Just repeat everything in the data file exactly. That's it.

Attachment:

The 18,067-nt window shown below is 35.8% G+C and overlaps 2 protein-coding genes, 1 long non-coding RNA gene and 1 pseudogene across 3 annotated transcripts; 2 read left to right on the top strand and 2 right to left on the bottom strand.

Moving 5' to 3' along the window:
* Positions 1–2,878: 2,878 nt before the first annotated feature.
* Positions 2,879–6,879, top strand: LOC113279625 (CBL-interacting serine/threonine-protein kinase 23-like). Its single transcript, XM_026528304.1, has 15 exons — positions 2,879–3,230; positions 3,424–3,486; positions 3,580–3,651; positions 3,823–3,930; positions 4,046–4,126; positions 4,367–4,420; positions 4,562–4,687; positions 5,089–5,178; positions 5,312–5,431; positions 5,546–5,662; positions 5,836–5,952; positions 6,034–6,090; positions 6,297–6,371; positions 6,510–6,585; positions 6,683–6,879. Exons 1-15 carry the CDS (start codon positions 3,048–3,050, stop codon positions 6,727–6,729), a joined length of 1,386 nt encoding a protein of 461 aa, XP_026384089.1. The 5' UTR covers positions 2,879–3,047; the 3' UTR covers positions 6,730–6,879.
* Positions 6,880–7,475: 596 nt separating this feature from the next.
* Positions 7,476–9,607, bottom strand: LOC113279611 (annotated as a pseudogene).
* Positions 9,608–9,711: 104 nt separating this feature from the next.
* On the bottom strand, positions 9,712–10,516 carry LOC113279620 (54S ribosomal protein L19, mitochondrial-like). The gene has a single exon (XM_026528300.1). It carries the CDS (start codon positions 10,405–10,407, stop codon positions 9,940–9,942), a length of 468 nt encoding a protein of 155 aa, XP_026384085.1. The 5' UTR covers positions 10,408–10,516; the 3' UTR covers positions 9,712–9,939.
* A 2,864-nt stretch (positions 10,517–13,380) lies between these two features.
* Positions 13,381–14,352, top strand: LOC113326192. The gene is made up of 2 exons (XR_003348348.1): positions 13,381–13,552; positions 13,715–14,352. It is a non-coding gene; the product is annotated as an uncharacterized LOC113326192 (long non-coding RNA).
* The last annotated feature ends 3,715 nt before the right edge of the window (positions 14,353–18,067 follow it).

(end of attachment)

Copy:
The 18,067-nt window shown below is 35.8% G+C and overlaps 2 protein-coding genes, 1 long non-coding RNA gene and 1 pseudogene across 3 annotated transcripts; 2 read left to right on the top strand and 2 right to left on the bottom strand.

Moving 5' to 3' along the window:
* Positions 1–2,878: 2,878 nt before the first annotated feature.
* Positions 2,879–6,879, top strand: LOC113279625 (CBL-interacting serine/threonine-protein kinase 23-like). Its single transcript, XM_026528304.1, has 15 exons — positions 2,879–3,230; positions 3,424–3,486; positions 3,580–3,651; positions 3,823–3,930; positions 4,046–4,126; positions 4,367–4,420; positions 4,562–4,687; positions 5,089–5,178; positions 5,312–5,431; positions 5,546–5,662; positions 5,836–5,952; positions 6,034–6,090; positions 6,297–6,371; positions 6,510–6,585; positions 6,683–6,879. Exons 1-15 carry the CDS (start codon positions 3,048–3,050, stop codon positions 6,727–6,729), a joined length of 1,386 nt encoding a protein of 461 aa, XP_026384089.1. The 5' UTR covers positions 2,879–3,047; the 3' UTR covers positions 6,730–6,879.
* Positions 6,880–7,475: 596 nt separating this feature from the next.
* Positions 7,476–9,607, bottom strand: LOC113279611 (annotated as a pseudogene).
* Positions 9,608–9,711: 104 nt separating this feature from the next.
* On the bottom strand, positions 9,712–10,516 carry LOC113279620 (54S ribosomal protein L19, mitochondrial-like). The gene has a single exon (XM_026528300.1). It carries the CDS (start codon positions 10,405–10,407, stop codon positions 9,940–9,942), a length of 468 nt encoding a protein of 155 aa, XP_026384085.1. The 5' UTR covers positions 10,408–10,516; the 3' UTR covers positions 9,712–9,939.
* A 2,864-nt stretch (positions 10,517–13,380) lies between these two features.
* Positions 13,381–14,352, top strand: LOC113326192. The gene is made up of 2 exons (XR_003348348.1): positions 13,381–13,552; positions 13,715–14,352. It is a non-coding gene; the product is annotated as an uncharacterized LOC113326192 (long non-coding RNA).
* The last annotated feature ends 3,715 nt before the right edge of the window (positions 14,353–18,067 follow it).